market takes primacy while the government’s role is minimized. Amsden (1997: 470) makes the
case that the market failure approach, while useful in considering economic exchanges, is
inadequate when the focus is on economic development, which requires building and sustaining
markets and communities. Markets only work when there are well-defined property rights, a
valid medium of exchange and enforceable contracts. These require agreement, collection action
and enforcement.
There are many attempts to substitute market mechanisms for the provision of
government services. For example, support for public funding for higher education has eroded
(Bok, 2009). The argument is frequently made that educated individuals receive higher wages as
a result of their investment in human capital (Spence, 1973). This suggests that it is rational for
individuals to make the investment rather than rely on public funding. However, job markets are
highly uncertain and individuals invest without a guaranteed return (Green & Zhu, 2010).
Moreover, a well-educated workforce generates larger social returns (Greenstone, Hornbeck and
Moretti 2010). The consensus in both the theoretical and empirical literature is that spillovers
from human capital have a positive significant impact on firm and industry productivity, and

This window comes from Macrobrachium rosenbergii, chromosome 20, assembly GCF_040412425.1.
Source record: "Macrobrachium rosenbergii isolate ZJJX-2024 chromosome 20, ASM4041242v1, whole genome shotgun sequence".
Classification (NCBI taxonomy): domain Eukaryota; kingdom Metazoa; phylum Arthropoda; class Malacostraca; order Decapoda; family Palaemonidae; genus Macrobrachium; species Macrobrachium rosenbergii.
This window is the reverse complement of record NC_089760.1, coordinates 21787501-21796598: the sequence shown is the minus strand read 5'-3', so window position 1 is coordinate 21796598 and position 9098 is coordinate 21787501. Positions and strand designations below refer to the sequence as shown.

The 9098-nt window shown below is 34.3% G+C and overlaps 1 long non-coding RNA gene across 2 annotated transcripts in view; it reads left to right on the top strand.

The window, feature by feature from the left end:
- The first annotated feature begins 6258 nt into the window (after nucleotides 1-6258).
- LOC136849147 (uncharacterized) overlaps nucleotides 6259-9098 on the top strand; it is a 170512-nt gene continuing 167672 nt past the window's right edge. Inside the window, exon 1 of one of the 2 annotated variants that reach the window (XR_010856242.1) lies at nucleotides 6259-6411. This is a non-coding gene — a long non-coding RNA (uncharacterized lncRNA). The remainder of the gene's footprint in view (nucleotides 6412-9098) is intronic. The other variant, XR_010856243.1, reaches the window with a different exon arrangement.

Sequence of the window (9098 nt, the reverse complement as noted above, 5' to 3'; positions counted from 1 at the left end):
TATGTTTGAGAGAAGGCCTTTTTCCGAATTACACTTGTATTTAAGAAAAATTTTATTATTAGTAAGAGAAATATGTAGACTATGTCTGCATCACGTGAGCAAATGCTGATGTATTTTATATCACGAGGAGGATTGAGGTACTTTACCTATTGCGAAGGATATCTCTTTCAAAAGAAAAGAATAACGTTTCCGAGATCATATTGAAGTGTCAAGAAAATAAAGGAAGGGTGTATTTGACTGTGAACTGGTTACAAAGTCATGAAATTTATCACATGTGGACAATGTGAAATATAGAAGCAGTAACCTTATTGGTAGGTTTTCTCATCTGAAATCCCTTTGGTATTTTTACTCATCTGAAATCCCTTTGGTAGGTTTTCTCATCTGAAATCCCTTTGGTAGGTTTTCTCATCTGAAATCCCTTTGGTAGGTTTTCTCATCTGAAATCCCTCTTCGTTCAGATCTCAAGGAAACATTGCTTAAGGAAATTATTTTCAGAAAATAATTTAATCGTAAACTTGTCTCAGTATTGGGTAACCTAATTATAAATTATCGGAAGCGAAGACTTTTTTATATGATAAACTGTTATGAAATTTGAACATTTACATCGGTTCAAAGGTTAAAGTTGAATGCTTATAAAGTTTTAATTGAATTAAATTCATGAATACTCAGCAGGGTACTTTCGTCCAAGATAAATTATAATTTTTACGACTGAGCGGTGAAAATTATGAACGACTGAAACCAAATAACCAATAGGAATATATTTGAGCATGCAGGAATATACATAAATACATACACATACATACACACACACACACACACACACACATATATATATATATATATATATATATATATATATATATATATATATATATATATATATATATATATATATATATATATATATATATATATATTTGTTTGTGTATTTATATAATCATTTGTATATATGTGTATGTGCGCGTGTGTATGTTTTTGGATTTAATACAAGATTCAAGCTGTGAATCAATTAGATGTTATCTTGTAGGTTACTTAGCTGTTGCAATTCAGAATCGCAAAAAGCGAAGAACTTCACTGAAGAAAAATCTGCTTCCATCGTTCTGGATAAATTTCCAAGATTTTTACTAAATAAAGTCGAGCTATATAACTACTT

economic growth (Jaffe & Trajtenberg, 1993). These real, beneficial externalities represent a
subsidy that is impossible to price or even attribute. Indeed, despite the potential to apply the
logic of the marketplace, public provision of higher education has long been justified in the U.S.
as a building of capacity to allow citizens to fully participate in social and economic life (Nash
Neoclassical economics is centrally concerned with the efficient allocation of goods. It
treats the creation of knowledge as exogenous – ideas simply appear (Arrow, 1962; Romer
1995). A fuller consideration of the benefits of government R&D investment suggests that the
private benefit may be recast as increased capacity. Indeed, Salter and Martin (2001) highlight
that government R&D investments creates additional long-term dynamic externalities as skills
and capabilities are developed, thereby lowering the cost of subsequent inventive activity.
Investments in R&D offer opportunities for experimentation and learning that enhance the ability
to solve complex technological problems and extend the scope of inquiry. Additionally,
government R&D investments make it easier for firms to absorb information, and in so doing
they improve private sector decision-making and ability to innovate (Cohen & Levinthal, 1990).
With a more nuanced understanding of the nature of innovation and entrepreneurship, the
case for government involvement is stronger (Feldman & Kelly, 2003). At the point when
technology has the greatest potential for creating new industries, the frontiers are poorly defined
and the chances of failure are high. Complex new technologies require collaboration and
information sharing; however, the upfront cost of establishing research and development
partnerships and making them work productively is a disincentive to the private sector despite
the high potential to create new industries. As evidenced by pharmaceutical manufacturers’ focus
on blockbuster life-style drugs or incremental changes in current drugs in order to keep them
under patent., the profit motive favors short-term activity with large market potential – not the
most important societal concerns. Based on short-run profit motive alone, much of potential
return on investment may be left on the table.